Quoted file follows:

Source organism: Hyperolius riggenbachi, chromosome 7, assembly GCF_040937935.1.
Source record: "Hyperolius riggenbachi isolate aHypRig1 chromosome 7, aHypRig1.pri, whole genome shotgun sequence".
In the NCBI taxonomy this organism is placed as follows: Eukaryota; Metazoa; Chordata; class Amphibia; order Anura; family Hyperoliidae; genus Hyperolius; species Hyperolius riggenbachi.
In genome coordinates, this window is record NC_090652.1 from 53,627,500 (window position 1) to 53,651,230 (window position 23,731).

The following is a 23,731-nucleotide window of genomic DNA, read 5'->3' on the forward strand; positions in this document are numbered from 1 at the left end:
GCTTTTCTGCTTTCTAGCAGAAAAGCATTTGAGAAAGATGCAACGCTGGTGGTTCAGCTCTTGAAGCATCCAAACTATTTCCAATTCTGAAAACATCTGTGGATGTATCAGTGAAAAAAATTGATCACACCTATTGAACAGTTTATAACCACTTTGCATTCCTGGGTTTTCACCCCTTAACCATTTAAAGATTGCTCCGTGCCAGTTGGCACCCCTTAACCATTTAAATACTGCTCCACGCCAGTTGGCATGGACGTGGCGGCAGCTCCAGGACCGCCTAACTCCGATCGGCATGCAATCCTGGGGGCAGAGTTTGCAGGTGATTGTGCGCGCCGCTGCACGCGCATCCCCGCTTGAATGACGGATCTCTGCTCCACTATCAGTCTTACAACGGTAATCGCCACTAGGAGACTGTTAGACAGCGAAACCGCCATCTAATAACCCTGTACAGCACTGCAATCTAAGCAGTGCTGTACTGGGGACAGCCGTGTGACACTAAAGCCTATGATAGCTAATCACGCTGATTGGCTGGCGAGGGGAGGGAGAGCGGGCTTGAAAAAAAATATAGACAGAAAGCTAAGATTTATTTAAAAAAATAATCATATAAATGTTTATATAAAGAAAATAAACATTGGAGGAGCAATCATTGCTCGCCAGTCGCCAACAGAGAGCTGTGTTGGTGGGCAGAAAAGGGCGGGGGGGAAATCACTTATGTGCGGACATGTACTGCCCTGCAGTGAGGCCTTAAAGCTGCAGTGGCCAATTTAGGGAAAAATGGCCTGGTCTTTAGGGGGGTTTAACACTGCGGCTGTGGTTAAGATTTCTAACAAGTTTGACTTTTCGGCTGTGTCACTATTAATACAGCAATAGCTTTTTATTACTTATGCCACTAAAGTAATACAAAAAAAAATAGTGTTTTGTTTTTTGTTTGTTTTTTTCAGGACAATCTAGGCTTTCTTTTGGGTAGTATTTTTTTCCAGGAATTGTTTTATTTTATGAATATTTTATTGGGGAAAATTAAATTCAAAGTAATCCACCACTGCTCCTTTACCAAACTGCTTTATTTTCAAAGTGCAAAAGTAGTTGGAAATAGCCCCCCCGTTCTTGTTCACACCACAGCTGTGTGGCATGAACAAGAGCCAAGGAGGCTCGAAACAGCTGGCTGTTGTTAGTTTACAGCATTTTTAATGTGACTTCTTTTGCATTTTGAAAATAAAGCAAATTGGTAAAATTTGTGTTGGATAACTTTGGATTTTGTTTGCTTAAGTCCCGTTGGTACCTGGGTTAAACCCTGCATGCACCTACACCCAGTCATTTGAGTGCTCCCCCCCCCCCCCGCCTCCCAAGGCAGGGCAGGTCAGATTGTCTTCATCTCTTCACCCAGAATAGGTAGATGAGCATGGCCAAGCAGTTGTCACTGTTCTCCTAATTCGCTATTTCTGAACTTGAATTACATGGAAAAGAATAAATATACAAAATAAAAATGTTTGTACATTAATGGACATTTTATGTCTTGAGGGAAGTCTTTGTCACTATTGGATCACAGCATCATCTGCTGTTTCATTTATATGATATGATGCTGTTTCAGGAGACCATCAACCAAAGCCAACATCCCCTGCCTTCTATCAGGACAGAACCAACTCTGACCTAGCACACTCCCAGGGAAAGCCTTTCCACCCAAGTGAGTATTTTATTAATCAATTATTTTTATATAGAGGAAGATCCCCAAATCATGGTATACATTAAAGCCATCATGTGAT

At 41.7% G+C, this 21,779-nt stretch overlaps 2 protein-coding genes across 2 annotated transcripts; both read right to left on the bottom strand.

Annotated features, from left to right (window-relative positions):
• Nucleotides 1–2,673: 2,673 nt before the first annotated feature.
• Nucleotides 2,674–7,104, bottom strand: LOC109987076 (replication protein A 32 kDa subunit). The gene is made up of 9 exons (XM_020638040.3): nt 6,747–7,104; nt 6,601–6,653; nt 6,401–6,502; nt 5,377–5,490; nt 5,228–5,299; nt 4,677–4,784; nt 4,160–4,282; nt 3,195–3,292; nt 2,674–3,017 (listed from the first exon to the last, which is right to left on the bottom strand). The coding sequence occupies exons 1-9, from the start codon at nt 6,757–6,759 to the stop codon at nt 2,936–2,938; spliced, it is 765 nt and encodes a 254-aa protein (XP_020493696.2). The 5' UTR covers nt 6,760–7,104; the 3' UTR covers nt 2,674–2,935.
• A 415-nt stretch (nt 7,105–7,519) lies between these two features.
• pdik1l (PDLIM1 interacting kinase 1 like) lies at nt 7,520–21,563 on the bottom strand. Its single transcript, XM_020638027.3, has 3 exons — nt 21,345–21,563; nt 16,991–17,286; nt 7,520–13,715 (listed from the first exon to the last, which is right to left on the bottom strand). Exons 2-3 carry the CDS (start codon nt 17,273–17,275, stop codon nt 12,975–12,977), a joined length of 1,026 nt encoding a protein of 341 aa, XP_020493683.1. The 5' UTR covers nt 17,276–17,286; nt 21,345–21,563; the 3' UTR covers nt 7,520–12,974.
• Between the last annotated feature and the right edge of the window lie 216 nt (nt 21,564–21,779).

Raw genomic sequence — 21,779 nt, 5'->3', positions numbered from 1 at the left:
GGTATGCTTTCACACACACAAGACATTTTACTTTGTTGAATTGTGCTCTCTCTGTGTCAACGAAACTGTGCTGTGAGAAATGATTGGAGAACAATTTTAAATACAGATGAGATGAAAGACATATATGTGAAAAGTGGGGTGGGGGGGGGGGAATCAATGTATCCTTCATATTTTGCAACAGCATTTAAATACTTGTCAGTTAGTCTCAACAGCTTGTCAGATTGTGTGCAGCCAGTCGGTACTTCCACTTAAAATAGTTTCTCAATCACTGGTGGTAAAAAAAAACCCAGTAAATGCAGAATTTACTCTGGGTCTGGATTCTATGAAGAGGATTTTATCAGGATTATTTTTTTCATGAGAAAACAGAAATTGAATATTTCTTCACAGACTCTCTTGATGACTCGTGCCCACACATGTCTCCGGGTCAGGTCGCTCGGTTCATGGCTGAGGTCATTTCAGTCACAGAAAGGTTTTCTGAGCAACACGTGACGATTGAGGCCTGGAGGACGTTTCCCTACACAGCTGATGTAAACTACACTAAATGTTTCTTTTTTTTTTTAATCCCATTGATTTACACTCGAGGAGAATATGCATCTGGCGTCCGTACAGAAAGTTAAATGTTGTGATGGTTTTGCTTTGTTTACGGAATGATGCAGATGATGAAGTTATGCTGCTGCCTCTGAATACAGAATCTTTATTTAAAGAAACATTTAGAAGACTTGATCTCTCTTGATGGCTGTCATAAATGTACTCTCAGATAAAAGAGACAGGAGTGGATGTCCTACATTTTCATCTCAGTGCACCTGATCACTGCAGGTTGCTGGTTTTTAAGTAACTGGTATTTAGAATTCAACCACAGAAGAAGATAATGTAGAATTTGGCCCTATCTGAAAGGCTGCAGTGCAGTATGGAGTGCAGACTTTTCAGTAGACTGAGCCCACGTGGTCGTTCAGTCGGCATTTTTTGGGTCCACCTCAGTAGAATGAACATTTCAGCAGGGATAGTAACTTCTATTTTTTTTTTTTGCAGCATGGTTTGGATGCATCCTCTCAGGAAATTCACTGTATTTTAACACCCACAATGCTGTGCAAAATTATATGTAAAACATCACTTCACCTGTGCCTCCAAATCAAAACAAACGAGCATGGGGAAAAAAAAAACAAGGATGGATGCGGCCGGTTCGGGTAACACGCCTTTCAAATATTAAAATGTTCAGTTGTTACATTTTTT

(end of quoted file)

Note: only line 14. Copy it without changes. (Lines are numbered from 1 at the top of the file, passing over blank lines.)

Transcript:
Raw genomic sequence — 21,779 nt, 5'->3', positions numbered from 1 at the left: